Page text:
The Philippines gets another fighting chance at Olympic gold in boxer Eumir Marcial 2
After failing to qualify for Rio 2016, Eumir Marcial turned disappointment into drive, and clinched a spot in Tokyo 2020. Photo by Czar Dancel, ABS-CBN News

The Philippines gets another fighting chance at Olympic gold in boxer Eumir Marcial

The boxer from Zamboanga qualified for Tokyo with his solid run at the Olympic qualifiers in Jordan.
Nissi Icasiano | Mar 11 2020

Since the Philippines began competing at the Summer Olympics Games in 1924, Filipino athletes have won a total of 10 medals—unfortunately none of which were gold. In nearly 10 decades of vying in the prestigious quadrennial meet, winning that top spot at the medal podium has proven elusive. The Philippines is second only to Malaysia in the list of nations that have amassed the most Olympics medal without a gold.

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While euphoria remains high after our gold medal haul at the recently-concluded 2019 Southeast Asian Games (which we hosted), Filipino athletes are now looking beyond regional glory, aiming to place the Philippines alongside neighboring nations such as Thailand, Indonesia, Vietnam, and Singapore on the Olympic honor roll.

The next chance to do so will be this July in Tokyo for the 32nd Olympiad. Pole vaulter EJ Obiena was the first Filipino to qualify for a spot there after he cleared 5.81m at the 2019 Salto Con L'asta in Chiari, Italy last September, breaking his own national record in the process. The following month in Stuttgart, gymnast Carlos Yulo joined Obiena, after his stunning victory in the floor exercise at the Artistic Gymnastics World Championships.

Another athlete just joined the Philippine contingent. Boxer Eumir Felix Marcial became the third Filipino to qualify after winning his quarterfinal bout at 2020 Asia & Oceania Boxing Olympic Qualification Tournament in Amman, Jordan last Monday.

In that qualifying middleweight event, Marcial started off with a decisive 5-0 win over Australia's Kirra Ruston, setting up the pivotal, Olympic-clinching spot against Mongolian pugilist Byamba-Erden Otgonbaatar in the quarterfinals.

Marcial, who entered the competition as the top seed owing to his bridesmaid finish at the 2019 AIBA World Boxing Championships in Ekaterinburg, Russia, figured in what had been a one-sided match from the get-go. The 24-year-old slugger’s signature aggression was in full display from bell to bell, hammering his Mongolian opponent with blistering combinations. Despite getting a point deduction in the third round, the Filipino wasn't deterred.

The Philippines gets another fighting chance at Olympic gold in boxer Eumir Marcial 3
In an Olympic qualifier in Jordan last Monday, Marcial earned his Tokyo 2020 ticket with a decisive win over a Mongolian foe. Photo by Czar Dancel, ABS-CBN News
His solid right fist scored him a standing eight-count a few moments later. Even though Otgonbaatar managed to convince the referee that he was still fit to continue, a left hook by Marcial led to another count. He was not able to pull through this time around after the official chose to call a halt to the contest with less than a minute left in the third and final stanza.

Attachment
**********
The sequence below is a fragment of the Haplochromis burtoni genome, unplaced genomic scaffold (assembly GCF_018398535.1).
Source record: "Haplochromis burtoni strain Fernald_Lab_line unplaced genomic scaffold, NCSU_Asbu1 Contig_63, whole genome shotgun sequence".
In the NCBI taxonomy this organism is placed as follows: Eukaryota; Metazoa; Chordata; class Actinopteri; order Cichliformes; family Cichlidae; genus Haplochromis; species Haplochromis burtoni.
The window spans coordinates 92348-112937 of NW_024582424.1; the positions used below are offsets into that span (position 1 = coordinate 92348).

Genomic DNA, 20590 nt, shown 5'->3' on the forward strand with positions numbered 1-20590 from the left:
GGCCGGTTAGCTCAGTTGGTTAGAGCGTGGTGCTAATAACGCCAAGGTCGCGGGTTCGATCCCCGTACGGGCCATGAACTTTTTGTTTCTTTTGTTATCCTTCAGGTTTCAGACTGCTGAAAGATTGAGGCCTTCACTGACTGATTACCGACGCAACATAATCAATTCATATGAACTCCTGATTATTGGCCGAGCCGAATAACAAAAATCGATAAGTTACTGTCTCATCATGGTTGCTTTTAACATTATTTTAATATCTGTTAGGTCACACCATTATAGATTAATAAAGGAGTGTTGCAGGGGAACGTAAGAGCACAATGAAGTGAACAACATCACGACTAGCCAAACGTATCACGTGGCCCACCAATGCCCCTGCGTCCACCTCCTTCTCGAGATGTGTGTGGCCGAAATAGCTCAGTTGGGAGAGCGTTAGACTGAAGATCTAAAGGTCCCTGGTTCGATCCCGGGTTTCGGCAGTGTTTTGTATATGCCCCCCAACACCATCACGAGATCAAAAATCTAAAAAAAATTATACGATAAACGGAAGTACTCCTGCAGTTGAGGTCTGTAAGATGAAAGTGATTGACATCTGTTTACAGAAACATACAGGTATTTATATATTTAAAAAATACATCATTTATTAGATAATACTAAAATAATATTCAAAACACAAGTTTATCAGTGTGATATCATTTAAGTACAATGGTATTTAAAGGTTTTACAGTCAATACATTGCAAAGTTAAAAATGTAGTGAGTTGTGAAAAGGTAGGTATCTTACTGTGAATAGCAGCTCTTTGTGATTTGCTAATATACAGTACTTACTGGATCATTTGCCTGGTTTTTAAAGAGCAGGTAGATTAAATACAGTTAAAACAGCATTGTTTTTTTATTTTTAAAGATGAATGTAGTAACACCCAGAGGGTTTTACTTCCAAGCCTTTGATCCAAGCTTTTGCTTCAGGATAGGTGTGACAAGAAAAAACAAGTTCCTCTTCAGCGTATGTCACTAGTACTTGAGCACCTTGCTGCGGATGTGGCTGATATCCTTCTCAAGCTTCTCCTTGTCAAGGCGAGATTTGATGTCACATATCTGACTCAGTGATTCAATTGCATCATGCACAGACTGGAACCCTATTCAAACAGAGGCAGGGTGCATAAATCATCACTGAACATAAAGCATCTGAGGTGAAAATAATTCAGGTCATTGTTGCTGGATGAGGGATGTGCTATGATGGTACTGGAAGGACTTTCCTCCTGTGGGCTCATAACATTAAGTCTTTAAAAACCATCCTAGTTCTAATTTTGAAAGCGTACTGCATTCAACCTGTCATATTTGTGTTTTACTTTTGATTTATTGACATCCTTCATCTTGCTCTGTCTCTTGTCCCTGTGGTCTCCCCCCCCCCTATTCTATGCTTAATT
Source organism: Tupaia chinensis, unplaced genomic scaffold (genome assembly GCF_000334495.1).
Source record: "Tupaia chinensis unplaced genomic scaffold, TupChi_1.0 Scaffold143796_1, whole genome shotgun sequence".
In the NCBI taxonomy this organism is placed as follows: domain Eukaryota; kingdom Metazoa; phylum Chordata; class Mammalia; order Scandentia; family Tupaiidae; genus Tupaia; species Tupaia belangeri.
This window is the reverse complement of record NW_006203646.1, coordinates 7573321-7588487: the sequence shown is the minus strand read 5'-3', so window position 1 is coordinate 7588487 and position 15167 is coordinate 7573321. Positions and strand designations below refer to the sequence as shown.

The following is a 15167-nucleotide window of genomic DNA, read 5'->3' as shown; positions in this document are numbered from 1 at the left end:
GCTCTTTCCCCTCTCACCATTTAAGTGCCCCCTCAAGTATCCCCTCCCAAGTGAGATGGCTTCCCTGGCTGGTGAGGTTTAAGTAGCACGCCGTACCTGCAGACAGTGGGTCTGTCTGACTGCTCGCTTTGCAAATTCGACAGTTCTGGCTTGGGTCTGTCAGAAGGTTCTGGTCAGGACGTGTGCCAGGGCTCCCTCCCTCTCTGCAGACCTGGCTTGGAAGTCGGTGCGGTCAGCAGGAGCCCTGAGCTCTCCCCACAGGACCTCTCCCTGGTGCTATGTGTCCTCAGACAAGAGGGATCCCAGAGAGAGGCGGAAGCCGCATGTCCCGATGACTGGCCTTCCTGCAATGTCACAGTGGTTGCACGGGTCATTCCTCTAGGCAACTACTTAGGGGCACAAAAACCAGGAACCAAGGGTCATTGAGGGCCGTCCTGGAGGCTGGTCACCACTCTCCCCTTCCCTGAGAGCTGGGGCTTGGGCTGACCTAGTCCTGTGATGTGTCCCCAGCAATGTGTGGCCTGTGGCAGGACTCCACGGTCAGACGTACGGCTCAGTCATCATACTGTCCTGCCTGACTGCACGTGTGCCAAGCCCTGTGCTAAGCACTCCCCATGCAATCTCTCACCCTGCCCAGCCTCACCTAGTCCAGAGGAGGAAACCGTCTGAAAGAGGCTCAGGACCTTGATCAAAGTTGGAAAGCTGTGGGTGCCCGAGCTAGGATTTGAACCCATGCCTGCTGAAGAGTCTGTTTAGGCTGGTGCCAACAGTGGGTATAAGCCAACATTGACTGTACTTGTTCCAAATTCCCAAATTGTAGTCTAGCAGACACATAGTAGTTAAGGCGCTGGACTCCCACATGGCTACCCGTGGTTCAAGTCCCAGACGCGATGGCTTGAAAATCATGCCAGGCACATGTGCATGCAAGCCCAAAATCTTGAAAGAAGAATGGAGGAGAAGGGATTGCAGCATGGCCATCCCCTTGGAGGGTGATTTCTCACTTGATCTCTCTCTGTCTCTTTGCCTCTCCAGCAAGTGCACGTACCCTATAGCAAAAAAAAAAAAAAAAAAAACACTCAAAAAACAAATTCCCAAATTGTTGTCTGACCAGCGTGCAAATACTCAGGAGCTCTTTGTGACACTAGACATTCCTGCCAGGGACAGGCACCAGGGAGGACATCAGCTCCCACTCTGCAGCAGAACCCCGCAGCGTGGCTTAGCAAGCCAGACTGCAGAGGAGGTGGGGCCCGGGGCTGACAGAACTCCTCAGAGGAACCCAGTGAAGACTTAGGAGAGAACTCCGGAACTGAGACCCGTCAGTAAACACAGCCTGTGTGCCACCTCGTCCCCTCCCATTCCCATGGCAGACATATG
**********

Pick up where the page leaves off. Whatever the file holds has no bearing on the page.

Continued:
Dream come true

Four years ago, it was just a dream for the Zamboanga native. Denied of a berth to the 2016 Rio Olympics, Marcial did not leave anything to chance on his second attempt at an Olympic spot.

“I’m very happy because, four years ago, I didn’t qualify,” he says in his post-fight interview. “For four years, I trained hard for this moment to qualify for the Olympics, so I knew I had to do my best and then God will do the rest.”

Marcial dedicated his victory to his first boxing coach and father Eulalio, who still trains young boxers in their hometown. The family patriarch also groomed the fighter’s cousin, Anthony “Rocky” Marcial, a former WBO Oriental super featherweight champion.

“All of this, I dedicate this win to my father because he worked hard for me, and trained me hard. He wanted me to take part in the Olympics,” he says in tears.

With boxing having the reputation as the top medal-producing sport for the country in the Olympiad, the Philippines have sent a solid roster to the qualifiers in Jordan. However, Marcial was the lone Filipino who survived. His teammates Nesthy Petecio, Riza Pasuit, Ian Clark Bautista, and James Palicte bowed out of their respective bids. Meanwhile, Carlo Paalam and Irish Magno were relegated to Olympic box-offs.

Marcial admitted that he shouldered a tremendous amount of pressure after seeing his comrades get eliminated one after another. 

“I was hurt. I was saddened by what happened to them. We trained together for this competition. We exerted time and effort," he shares. "But, this is boxing. You win some, and you lose some. The only way that I can uplift their spirits is by winning. At least one of us was able to qualify."

Marcial kept his dominant run going, crushing India’s Ashish Kumar 4-1, in a semifinal duel of Olympic-bound pugilists. He operated behind his power punches and superb footwork to fashion out another lopsided win that lined him up for a crack at the gold medal against Abilkhan Amankul of Kazakhstan as of this writing.

He may be going through his plan of attack against his Kazakh foe, but his mind is already racing ahead to Tokyo. Marcial has the opportunity to end Philippine boxing’s Olympic drought. The nation notched its last medal in the sport over two decades ago when Mansueto “Onyok” Velasco bagged a silver in the 1996 Atlanta Games

“I want to win the gold here in Jordan, and I want to get the gold in Tokyo. But regardless of the results, I already accomplished my goal here. If I win, it’s just a bonus," he says. "The main goal is to get a medal in the Olympics. I have a few months to train for that. I promise that I will do my best to get the gold.”